Christopher performs the title role in Ping Chong's LAZARUS 1972–2022 at LaMama, September 29–October 16

While I have worked mainly as a choreographer and director for many years, I do still perform on special occasions. Since 1998, I have had the good fortune and the privilege of appearing in several works by Ping Chong, a stalwart artist in NYC experimental theater. Celebrating his 50-year career as a creator and on the eve of his retirement from the artistic directorship of his company, Ping has recreated LAZARUS, his very first work as an independent artist.

LAZARUS in performance in the 1970s; photos by Cathy Zimmerman

As always in Ping's work, the material is deeply personal to him, yet presented with an eerie objectivity, in a complex and elegant multimedia mise-en-scène. As Ping has reimagined his original scenario, Lazarus (who could be Ping himself—or any of us) leaves the world in 1972 to awaken in a strange transitional space—the bardo, limbo, purgatory? (Check out this intense one-minute trailer of highlight moments from the show.)

Three Figures, who seem to control—or to serve?—this realm provide Lazarus with oddly familiar nourishment. One delivers a missive from home. A mysterious Woman passes through—lost, it seems, like Lazarus himself, in a labyrinth between lives, between worlds. Time passes. You remember time? If Lazarus is called to return to the New York City of the living in 2022, what will he find there?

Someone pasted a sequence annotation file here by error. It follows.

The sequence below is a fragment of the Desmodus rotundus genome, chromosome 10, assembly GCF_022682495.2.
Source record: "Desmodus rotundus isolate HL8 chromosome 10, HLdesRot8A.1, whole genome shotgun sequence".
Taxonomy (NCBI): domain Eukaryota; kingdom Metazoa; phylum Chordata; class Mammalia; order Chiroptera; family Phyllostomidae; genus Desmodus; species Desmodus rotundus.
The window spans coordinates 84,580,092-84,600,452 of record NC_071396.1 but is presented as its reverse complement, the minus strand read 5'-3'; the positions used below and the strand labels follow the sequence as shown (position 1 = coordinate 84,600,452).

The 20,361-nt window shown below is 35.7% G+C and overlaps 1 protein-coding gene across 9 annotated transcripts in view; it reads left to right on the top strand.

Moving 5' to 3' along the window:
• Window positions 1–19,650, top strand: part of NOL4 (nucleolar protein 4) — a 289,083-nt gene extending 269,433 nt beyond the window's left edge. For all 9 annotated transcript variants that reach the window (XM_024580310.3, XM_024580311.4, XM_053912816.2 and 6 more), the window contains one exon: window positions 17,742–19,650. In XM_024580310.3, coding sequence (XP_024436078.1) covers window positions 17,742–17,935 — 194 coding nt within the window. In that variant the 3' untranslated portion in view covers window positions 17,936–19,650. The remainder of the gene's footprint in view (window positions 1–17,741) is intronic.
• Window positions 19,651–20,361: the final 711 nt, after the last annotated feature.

For Ping’s own eloquently expressed thoughts on the work, peruse the fine interview-previews from TDF, This Week in New York, Theatermania, and Broadway World. I perform the title role, with Bessie award–winning veteran of Ping’s original company Jeannie Hutchins as the Woman.

Christopher as LAZARUS in dress rehearsal in 2022; photos by Richard Termine

I would be delighted to see you in the theater.

P.S. I'm delighted to share our first review. Here's a quote: "Christopher Caines stars as the title character in Ping Chong’s mesmerizing update of Lazarus ... The Canadian-born Caines, who runs his own dance company, has performed previously with Ping and is hypnotic as Lazarus; you can feel his alienation and suspicion as his eyes and body shift to surprise noises or he just stands tall and still, waiting for something to happen to break him out of his loneliness. But don't let me mislead you; the show is also very funny."